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Thursday, August 25, 2011

Hunger In America, A Wrapup

I hope you have taken the time to educate yourself a bit on this serious topic that affects all of us ultimately.  As I have said, hungry children do not learn well, and then aren't prepared to enter the workforce.  Then they become the next generation of poor and the cycle continues.

My daughter and others in her youth group at church had an excellent lesson this past week as they experienced different aspects of poverty.  The last day they fasted until 7:30 when they were served a surprise meal at the youth group meeting.  While my daughter said doing without food wasn't so bad, she realized it was only for one day.  She had plenty of food at home and no worries about where her meals were going to come from.  There were others in the group who found it harder to do without food.

I watched some of the programming on local and national news about hunger in America yesterday.  One of the most touching interviews was with a 10 year old boy.  When asked what the most difficult thing was for him, he replied, "Watching my Mom do without dinner."  She sacrificed so her children could have more.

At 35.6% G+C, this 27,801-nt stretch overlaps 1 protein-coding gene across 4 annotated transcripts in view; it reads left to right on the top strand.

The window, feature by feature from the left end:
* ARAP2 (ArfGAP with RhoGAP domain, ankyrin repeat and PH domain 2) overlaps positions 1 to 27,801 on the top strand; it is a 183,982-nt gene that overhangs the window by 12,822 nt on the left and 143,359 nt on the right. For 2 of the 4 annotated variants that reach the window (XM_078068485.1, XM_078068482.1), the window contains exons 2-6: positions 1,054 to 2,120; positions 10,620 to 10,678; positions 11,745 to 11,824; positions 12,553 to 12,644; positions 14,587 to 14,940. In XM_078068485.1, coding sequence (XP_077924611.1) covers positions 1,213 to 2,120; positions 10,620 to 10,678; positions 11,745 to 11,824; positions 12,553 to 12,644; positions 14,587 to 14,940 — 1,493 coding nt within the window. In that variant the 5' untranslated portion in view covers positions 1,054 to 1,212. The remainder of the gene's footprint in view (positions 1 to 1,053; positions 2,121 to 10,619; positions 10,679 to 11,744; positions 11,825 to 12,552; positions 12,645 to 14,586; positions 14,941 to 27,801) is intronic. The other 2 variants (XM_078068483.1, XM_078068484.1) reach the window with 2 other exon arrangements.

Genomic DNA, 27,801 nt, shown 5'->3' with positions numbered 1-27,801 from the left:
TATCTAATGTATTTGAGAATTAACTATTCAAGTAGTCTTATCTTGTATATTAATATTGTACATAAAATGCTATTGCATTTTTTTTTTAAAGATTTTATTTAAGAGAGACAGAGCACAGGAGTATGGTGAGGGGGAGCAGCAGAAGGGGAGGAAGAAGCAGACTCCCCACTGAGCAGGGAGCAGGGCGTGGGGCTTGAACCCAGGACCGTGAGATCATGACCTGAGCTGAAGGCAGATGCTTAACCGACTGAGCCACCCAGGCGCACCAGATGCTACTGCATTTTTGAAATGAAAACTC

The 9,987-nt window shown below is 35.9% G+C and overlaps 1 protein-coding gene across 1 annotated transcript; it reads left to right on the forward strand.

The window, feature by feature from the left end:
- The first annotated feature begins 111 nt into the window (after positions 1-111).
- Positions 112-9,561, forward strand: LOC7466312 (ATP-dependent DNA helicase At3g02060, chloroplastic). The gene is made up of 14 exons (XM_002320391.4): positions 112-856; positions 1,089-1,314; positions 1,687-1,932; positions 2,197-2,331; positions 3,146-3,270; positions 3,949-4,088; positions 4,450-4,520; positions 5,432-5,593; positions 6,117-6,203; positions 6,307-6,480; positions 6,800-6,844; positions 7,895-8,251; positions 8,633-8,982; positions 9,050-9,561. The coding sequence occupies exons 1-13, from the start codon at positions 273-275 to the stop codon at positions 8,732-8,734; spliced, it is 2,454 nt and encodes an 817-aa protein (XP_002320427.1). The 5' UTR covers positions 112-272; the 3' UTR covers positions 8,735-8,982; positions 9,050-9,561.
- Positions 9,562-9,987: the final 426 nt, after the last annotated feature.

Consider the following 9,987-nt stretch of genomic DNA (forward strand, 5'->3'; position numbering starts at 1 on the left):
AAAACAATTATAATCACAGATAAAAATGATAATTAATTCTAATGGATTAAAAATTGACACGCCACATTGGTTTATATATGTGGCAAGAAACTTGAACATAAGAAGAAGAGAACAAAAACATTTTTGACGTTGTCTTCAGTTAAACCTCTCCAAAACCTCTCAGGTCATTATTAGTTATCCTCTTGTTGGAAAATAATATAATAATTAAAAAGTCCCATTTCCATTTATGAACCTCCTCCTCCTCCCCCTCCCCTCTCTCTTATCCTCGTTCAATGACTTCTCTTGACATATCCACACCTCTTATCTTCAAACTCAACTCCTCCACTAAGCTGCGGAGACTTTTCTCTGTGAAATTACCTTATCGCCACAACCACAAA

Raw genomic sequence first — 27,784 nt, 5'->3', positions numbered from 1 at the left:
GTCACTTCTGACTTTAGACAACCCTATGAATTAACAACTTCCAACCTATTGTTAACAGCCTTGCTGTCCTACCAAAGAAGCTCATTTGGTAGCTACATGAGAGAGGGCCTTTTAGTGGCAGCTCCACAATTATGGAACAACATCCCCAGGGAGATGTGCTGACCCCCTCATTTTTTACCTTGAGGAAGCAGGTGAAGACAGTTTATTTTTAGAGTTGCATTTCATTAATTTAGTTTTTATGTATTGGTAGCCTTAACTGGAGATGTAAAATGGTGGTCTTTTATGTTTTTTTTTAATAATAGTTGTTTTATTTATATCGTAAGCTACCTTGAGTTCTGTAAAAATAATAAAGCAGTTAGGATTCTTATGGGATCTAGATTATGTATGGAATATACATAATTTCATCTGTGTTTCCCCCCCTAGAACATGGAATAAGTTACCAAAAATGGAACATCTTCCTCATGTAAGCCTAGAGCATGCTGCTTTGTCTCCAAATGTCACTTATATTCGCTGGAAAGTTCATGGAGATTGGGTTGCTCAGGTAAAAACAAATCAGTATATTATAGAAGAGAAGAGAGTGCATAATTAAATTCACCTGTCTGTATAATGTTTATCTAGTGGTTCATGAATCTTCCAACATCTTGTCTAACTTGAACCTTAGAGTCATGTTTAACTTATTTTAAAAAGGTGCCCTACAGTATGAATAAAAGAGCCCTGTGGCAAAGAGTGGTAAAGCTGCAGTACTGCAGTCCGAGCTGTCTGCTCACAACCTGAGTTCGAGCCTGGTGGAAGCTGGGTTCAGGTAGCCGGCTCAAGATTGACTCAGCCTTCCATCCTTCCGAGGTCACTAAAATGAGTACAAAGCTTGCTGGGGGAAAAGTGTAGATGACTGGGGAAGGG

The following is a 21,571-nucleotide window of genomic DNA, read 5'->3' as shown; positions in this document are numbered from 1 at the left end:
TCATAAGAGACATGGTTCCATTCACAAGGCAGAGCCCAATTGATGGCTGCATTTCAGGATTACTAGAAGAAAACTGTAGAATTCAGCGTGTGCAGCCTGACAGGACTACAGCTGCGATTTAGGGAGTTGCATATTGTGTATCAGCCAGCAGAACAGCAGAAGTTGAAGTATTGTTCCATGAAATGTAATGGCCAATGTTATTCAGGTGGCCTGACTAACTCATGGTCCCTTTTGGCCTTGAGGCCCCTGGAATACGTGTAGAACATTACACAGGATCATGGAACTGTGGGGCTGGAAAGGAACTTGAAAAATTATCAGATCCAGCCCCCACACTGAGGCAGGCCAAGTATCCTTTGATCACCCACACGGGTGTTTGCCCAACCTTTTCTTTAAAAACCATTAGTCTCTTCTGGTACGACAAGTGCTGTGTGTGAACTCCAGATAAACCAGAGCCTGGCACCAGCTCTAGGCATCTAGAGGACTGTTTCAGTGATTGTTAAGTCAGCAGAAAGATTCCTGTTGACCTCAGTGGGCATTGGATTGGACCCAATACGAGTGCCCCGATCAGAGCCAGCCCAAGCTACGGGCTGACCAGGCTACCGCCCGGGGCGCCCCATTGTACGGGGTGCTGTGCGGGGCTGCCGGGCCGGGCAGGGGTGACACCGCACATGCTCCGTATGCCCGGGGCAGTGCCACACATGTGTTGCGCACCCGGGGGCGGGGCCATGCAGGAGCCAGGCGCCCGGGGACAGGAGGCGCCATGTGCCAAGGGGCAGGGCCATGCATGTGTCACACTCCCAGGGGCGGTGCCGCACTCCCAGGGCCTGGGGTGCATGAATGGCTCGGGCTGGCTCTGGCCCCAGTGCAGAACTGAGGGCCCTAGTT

So the next time you think that hungry people are those who don't work, think again.  Your co-worker whose husband got laid off three months ago may not make enough to cover the bills and buy food for the month.  She may be doing without so her children can eat.  The cashier at Wal Mart may work full time but find it hard to provide for her family on minimum wages.  Your yard man's job will run out during the fall and winter and he may struggle to find other work and his family suffers.

There is also the curious issue of obesity and poverty.  When we look at someone who is obese, we seldom stop to think that he or she is malnourished but that is often the case.  The cheapest food is usually the least nutritious and highest in fat and sugar calories.  Poor people often live in food deserts as well, meaning there are no grocery stores near them or they lack adequate transportation to get to a store.  Could you carry home a week's supply of groceries on a bus?  I think not.

I challenge my readers to contribute money to their local food bank or soup kitchen.  Instead of stopping to get your morning latte for a week, donate the cost of the drink.  Get your scout troupe or Sunday school class to do a food drive.  Challenge your family to do without sodas for a month and donate that money.  Just donate.  You never know when it could be your turn to need your neighbor's help.

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